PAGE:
Film Review – Trainwreck

Trainwreck

Trainwreck

Like each of Judd Apatow‘s directorial efforts before it, Trainwreck wears its raunchy heart on its sleeve. Unlike each of Judd Apatow’s directorial efforts before it, Trainwreck is written by someone other than himself. Amy Schumer both writes and stars, and puts her distinctive voice to work in what could otherwise be seen as a traditional, hard-R romantic comedy. The story beats are standard Apatow. Carefree galoot finds true love and hesitantly decides to grow up. But Schumer’s wit and likeability sustain the traditionally overstuffed runtime (although 122 minutes is nothing in Apatow Years).

Schumer plays Amy (keeping it simple), a hard-drinking, pot-smoking men’s magazine contributor who passes her evenings charming and bedding men who look and talk like John Cena. An opening flashback shows her father Gordon (a never-better Colin Quinn) explaining to his two young daughters that monogamy is a crock. Amy, unlike her seemingly well-adjusted sister (21 Jump Street‘s Brie Larson), takes this advice to heart. She rejects men before she can become attached. She coasts on her hungover charm and claims to have no regrets. Dad would have been so proud.

Trainwreck Movie Still 1

Amy’s boss (an unrecognizable Tilda Swinton) tasks her with an article on sports injuries, priding the innovation of assigning it to a young woman who could give a shit about sports. Enter Aaron (Bill Hader), a sports surgeon who finds a quick and adorable rapport with Amy as the interview subject of her article. A night on the town leads to drunken sex and the most adorably pathetic attempt at cuddling you’re likely to see this year. Amy’s lifestyle protects her from forming meaningful relationships, but she boldly makes the exception for Aaron. The question is whether or not he can handle her lifestyle.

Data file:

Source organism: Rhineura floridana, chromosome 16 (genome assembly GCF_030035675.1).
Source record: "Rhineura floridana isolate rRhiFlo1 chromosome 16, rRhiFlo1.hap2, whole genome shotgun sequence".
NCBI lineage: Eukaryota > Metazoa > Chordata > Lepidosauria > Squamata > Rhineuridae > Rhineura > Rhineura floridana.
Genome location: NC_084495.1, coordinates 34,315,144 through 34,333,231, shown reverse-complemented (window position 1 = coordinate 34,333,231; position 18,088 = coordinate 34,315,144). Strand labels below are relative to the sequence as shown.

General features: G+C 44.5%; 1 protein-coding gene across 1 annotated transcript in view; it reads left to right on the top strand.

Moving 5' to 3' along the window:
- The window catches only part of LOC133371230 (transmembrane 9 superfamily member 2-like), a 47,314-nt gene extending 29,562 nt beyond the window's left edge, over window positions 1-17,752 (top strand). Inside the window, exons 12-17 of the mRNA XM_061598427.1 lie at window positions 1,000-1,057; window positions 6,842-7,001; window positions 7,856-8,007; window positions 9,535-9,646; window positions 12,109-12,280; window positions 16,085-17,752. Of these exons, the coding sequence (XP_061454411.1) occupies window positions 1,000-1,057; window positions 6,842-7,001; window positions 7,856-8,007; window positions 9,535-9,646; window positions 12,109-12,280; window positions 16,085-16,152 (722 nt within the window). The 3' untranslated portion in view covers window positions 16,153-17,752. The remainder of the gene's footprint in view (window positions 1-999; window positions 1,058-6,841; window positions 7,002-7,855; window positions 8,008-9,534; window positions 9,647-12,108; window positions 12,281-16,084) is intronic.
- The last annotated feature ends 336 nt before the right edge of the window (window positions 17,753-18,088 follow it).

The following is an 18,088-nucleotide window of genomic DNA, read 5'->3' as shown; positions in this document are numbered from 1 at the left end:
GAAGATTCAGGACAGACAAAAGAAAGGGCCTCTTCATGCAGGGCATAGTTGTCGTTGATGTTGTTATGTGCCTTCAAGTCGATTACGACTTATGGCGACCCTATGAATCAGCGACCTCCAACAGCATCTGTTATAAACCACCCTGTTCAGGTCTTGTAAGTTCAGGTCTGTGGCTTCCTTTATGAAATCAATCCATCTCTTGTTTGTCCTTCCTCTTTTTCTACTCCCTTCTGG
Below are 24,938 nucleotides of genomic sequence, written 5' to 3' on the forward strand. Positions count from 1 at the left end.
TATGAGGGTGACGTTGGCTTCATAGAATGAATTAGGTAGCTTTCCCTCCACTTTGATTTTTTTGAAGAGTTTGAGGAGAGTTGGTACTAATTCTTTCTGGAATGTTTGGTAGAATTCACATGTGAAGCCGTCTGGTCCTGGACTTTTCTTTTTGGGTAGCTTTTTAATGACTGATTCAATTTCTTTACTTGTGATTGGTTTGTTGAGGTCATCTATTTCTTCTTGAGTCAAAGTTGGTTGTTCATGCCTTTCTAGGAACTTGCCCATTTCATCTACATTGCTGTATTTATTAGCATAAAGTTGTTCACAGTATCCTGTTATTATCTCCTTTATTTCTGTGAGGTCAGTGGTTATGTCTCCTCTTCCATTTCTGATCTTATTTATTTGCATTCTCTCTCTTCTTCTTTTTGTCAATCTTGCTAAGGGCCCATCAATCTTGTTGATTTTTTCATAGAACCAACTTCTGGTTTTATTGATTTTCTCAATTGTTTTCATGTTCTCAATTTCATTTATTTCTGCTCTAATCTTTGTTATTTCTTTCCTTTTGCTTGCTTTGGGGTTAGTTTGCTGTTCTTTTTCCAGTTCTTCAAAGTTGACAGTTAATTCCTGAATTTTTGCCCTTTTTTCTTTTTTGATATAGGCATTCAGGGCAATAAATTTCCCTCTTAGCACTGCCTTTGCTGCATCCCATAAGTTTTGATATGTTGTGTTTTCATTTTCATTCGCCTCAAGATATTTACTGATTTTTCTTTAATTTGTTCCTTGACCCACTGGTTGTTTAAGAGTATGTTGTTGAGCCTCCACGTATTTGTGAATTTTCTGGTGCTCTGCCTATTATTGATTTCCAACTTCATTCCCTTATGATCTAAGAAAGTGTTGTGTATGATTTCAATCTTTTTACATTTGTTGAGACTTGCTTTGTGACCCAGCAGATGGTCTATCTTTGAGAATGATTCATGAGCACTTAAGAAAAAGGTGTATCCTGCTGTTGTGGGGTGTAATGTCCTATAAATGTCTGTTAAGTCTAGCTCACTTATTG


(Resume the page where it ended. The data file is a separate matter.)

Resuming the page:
Trainwreck Movie Still 2

A movie like this lives or dies on the chemistry of its leads. Schumer, even in her most despicable of moments, maintains a sense of raw humanity that makes Amy a refreshing change of pace for the genre. And Hader knocks it out of the park as Aaron, delivering some of the most gut-busting lines I’ve heard in months. Comedy fans are treated to a cavalcade of cameos. It would be unfair to reveal them all, but both Vanessa Bayer (Saturday Night Live) and Jon Glaser (Parks and Recreation) deserve singling out for their hilariously strange contributions. And I’d be remiss if I didn’t mention the inclusion of LeBron James, playing himself. I’m generally tentative of sports celebrity cameos but James won me over with his bizarre line deliveries and willingness to make fun of himself.

Those expecting a lampooning of rom-com tropes run the risk of leaving disappointed. While there’s some poking of fun to be had, most overtly with its self-aware voiceover narration,¬†Trainwreck veers dangerously close to Clich√©sville. Apatow sets a sad montage to a sad song like the best in the business and an earlier scene at a funeral packs an emotional punch I advise you to be prepared for. But, as it apparently must, we end on a needlessly elaborate reconciliation scene, full with pop music soundtrack. I’m not a monster. Hell, I smiled like a goon. I just think we’re entering an interesting point in Amy Schumer’s career and projects to come might better allow the flapping of her particular freak flag. Still, we’re at a pretty good starting point.

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Nick's eyes were opened to a film's capabilities with his first viewing of L.A. Confidential and he's spent every day since then doggedly pursuing impactful movies big and small.

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